Aaaaand, you’d all be Wrong. The most powerful Siri automation is a single command. Especially a single command being used by millions. Everything else is just obstructions, all the friction and pain that stands between the user and her getting what she wants done.

That is the real problem which Siri Shortcuts has not yet solved, which I’m not even sure Apple realizes itself is its problem.

So congrats if you read this far and, as a gift horse, here’s an far more Googleable product name for your future consideration:


AMA if that sounds of interest to you.

[1] The sole comment underneath that video is both amusing and so very telling.

[2] External appearances can be deceptive, of course: internally Apple’s plans might be far advanced over what customers are seeing today, with unimagined awesomeness to drop imminently. OTOH, the Siri bandwagon might already be out of juice. The real problem is today’s Apple lacks people prepared who to “rock the boat” and “git it done”. As corporate culture, this is understandable for a logical process and logistics guy like Cook, not a creative products and markets man like Jobs. Supply chain people fear and hate disruption, working constantly to squash it everywhere they find it. But it’s also why Apple feels so “flat” and uninspiring nowadays. An institutional weakness with a real, growing, risk that if Apple will not disrupt itself from inside, sooner or later someone else will disrupt it from outside… and just ask Microsoft how that works out.

[3] A “workflow” is simply a composite Action which someone has assembled out of other, existing Actions. It has inputs, it has outputs; it performs some task when called. There is—or rather should be—no conceptual or usability difference between a primitive Action made by a professional programmer and a composite Action made by a developer or user. Shortcuts, née Workflow, is conceptually over-complicated because none of its authors gave thought to making it conceptually simple. Alas, this is a failing common to end-user programming systems designed by programmers. But when every ounce of complexity is another million potential users lost, rigorous simplicity is the difference between mass-market success and niche failure. And Siri Shortcuts is crazy complex for its intended audience.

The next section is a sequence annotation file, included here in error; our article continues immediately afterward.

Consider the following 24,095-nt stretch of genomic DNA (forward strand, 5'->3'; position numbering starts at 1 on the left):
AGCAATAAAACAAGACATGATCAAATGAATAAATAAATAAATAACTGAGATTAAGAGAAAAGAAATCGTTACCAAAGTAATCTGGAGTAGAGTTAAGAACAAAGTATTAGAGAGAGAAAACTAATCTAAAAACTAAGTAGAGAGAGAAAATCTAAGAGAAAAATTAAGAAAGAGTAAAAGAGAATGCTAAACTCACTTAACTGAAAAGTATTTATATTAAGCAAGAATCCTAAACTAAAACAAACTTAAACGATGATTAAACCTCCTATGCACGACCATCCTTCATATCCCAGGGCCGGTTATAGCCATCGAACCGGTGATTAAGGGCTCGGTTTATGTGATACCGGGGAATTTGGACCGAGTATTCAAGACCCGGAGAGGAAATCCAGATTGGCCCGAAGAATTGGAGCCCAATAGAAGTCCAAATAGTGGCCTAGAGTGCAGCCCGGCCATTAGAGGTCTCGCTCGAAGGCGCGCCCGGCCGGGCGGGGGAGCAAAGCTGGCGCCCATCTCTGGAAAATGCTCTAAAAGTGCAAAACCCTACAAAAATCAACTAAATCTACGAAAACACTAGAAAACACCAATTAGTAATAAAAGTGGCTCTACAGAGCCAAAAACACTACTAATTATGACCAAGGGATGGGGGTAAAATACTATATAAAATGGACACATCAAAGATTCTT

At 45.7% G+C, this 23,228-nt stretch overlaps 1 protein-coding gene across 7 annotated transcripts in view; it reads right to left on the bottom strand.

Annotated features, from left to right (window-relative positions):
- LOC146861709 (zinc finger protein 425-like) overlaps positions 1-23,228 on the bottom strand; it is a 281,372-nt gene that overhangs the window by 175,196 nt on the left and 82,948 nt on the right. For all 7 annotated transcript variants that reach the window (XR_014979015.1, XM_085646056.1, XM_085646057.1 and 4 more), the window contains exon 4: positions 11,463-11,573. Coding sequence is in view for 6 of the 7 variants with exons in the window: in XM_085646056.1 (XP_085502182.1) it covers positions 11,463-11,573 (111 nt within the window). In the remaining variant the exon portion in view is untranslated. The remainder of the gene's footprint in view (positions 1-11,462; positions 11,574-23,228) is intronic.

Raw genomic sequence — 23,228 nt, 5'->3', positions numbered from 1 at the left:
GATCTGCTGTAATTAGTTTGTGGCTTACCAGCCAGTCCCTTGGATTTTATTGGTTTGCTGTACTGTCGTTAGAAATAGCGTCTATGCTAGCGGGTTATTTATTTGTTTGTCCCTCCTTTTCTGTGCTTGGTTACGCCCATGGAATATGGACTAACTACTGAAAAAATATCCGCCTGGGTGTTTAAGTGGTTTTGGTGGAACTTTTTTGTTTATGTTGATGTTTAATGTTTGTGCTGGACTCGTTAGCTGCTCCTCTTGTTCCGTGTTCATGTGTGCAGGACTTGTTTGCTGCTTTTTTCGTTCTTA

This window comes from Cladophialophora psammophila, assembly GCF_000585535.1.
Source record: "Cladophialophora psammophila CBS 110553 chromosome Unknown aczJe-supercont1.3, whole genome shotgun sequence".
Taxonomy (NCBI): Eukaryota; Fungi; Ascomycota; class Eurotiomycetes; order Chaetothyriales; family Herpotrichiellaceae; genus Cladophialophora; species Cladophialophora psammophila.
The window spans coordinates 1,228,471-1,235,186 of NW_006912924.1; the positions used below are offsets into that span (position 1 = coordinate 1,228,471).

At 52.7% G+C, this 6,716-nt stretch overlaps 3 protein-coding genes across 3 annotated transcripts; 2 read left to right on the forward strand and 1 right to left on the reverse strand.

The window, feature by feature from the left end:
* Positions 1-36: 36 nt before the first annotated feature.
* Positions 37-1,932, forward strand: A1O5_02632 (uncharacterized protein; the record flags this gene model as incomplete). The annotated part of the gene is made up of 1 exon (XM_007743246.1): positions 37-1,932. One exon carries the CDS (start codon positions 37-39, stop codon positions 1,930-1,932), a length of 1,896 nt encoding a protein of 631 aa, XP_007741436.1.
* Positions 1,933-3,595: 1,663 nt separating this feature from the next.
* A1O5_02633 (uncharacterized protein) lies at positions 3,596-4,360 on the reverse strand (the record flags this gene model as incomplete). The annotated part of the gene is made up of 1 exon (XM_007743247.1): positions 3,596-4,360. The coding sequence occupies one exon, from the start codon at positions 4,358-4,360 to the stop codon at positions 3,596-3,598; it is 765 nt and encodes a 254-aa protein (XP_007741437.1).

TL;DR: That OP is searching for Help online really says it all.

“Siri, How do I use you?”


Rats: the forum software doesn’t appear to understand [spoiler]…[/spoiler] tags. I wanted to hide that digression under a fold so as not to derail. Anyone know if there’s a way to do this? In a forum thread that’s talking about the difficulties of finding Help, ironically I can’t find any Help for the forum software itself.

ETA: thanks, @supermamon. Out of interest, from where did you learn it yourself?


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1 Like

Question: Has anyone here thought to ask Siri how to use Siri?

If so, what happened? And what did not?

I learned from the welcome message when I joined to forum.
In your inbox on the site, there should be a message there from (@)AutomatorBot titled :robot: Greetings!”. I followed the instructions from there.

@supermamon: Hmm, I see a “Greetings” message but nothing that is obviously Help in it.

I think this makes a good [inadvertent] point that is in keeping with this thread: Help needs to be where the user currently is, when s/he needs it, at zero additional cost to that user.

A stuck user is a frustrated user. A user whose frustrations are multiplied by the problem of getting help to resolve it very rapidly turns into an ex-user.

Help needs to be reactive, adaptive, preemptive; quiet and unintrusive until such time the user needs it, then there with the answers almost while the user is still formulating her question. And never more than a click, or a word, away: ’cos if the user’s first question is “Where’s the Help?” then the Help is already failed!

Anyway, this thread is already looking pretty tapped out in satisfactorily answering OP’s question, so I’m gonna pull up my soapbox now for a full analysis of why current answers are as poor as they are and what the Siri team should be doing to correct it.

The problem with Siri Shortcuts, is Siri

That folk here are searching the web in their web browsers to find help in using Siri Shortcuts, instead of asking Siri itself to bring all the help to them proves just how far short Siri (and Shortcuts) falls of being a true end-user automation system. As a designer of end-user programming systems myself, that you all aren’t saying “Hey Siri, please help me with this…” is an instant hard #Fail in my book.

That Googling “Siri Shortcuts” doesn’t funnel users straight to is a basic SEO error. But not sending everyone into a Siri Community site is a downright atrocity. That site should consist of a user-to-user forum, reams of help documentation, loads of free sample shortcuts, and a managed shortcuts repository+distribution mechanism for workflow/action creators to share their creations with the rest of the world. Siri’s Shortcuts will never make itself useful to the 999.99 million iPhone users if Apple can’t even usefully engage 10,000 enthusiastic, engaged Makers that compose Shortcuts core users—its base.